By Brett Hetherington*
“Everyone in Liberia knows Jesus. Evangelism has been very successful. The hard work is in discipleship.”
These are the words of Samuel Quarshie, an associate pastor in Liberia and our driver and guide during our relationship-building visit to Liberia June 22 – July 4. During our time in the West African country, our team of five adults and five students from the East Ohio Conference stayed at the Camphor Mission Station in Grand Basa for one week, spent two days visiting the Revs. Ray and Cathy Ake in Harrisburg to see the Farmer to Farmer ministry, explored the capital city of Monrovia, and visited a ministry retreat and coconut farm in Edina.
Throughout the trip, participants were challenged by some of the situations that we encountered, and yet we were encouraged by the strength of the faith of the Liberian people. Every Liberian the team met was friendly and welcoming, and most were quick to praise God for their ability to wake in the morning. The team played games with the children, taught some crafts and Bible lessons, and even brought some American line dances to the Camphor Mission Station. But we also learned what it is to worship God without the trappings of American comfort, and just how blessed we are to have been born into a part of the world where we do not have to worry whether our bag of rice will last through the week.
The people of Liberia are among the warmest and most faithful I have ever met across several continents. You can see some of the experiences we had in the video included with this article. But perhaps the most impact comes from the two questions I asked each participant. I want to share those questions and some of the answers with you below and encourage you to find one or more of these participants and ask them to share their experience with you.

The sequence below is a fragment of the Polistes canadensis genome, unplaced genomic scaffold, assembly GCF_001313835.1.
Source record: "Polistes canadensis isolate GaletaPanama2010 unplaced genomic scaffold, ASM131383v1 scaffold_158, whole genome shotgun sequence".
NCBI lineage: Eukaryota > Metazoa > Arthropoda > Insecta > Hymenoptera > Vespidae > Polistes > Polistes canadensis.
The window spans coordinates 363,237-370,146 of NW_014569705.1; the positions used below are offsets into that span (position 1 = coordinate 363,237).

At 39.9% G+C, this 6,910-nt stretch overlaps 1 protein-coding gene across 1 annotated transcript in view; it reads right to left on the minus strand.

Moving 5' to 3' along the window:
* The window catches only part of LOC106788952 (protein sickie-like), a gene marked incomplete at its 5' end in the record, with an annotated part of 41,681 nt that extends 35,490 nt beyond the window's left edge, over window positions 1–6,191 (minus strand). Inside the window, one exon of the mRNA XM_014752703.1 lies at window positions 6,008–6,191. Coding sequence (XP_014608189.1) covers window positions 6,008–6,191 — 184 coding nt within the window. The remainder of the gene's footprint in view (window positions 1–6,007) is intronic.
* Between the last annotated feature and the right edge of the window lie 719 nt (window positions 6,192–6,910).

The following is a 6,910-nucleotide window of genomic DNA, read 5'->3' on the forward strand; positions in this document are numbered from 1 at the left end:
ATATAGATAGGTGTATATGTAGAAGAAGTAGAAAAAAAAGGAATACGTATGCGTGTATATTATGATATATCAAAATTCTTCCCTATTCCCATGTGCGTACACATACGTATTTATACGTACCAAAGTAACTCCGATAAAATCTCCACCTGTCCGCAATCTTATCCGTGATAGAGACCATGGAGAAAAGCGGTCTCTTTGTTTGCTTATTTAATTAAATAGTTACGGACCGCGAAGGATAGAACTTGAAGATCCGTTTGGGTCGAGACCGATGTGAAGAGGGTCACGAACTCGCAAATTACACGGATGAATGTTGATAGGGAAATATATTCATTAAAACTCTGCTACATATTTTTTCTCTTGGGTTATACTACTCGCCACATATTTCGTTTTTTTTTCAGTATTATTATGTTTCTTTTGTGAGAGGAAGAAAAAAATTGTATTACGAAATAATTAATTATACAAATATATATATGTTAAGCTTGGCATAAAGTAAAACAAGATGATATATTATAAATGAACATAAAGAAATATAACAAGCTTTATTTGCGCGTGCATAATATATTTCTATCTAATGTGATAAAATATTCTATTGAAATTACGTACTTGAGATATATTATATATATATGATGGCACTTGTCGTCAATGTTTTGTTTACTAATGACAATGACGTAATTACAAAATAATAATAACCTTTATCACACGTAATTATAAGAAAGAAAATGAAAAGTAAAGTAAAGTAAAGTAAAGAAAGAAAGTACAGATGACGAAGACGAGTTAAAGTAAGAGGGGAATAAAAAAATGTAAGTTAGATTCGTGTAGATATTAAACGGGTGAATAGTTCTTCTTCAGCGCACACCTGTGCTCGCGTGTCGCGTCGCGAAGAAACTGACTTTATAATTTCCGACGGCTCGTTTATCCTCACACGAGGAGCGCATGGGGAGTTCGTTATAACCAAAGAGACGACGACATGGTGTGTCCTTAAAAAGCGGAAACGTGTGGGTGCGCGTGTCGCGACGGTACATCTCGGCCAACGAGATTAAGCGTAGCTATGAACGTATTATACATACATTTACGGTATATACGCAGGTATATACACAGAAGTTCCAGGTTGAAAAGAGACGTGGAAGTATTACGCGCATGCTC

What impacted you the most on this trip?
“My eyes were open wide by the living environment of the people in the villages. It was very simple and labor intensive, and strongly faith based. Cooking facilities set up outside under a canopy of palm branches – an open fire, pots of water that had been carried from the well. Palm nuts to be crushed for oil. Climbing in trees to cut palm branches and hand-making bricks for building, farming without tractors. Children creating their own play time by climbing in and bouncing on tree branches. Singing out praise and thanksgiving to God – loudly without musical accompaniment. People walking, and walking, and walking…” – Nancy Leyden
“To me the most impactful part of my trip was watching how the youth that went along with us grew in the short time we spent in Liberia. It was really cool to see them adapt to all sorts of new situations and grow in their faith and love for each other, and especially for the numerous people we met in Liberia.” – Graham Arnold
“I think the most impactful thing on the trip was the dynamic of the people. The Christ-centered atmosphere and the openness of the people we met.” – Joseph Downey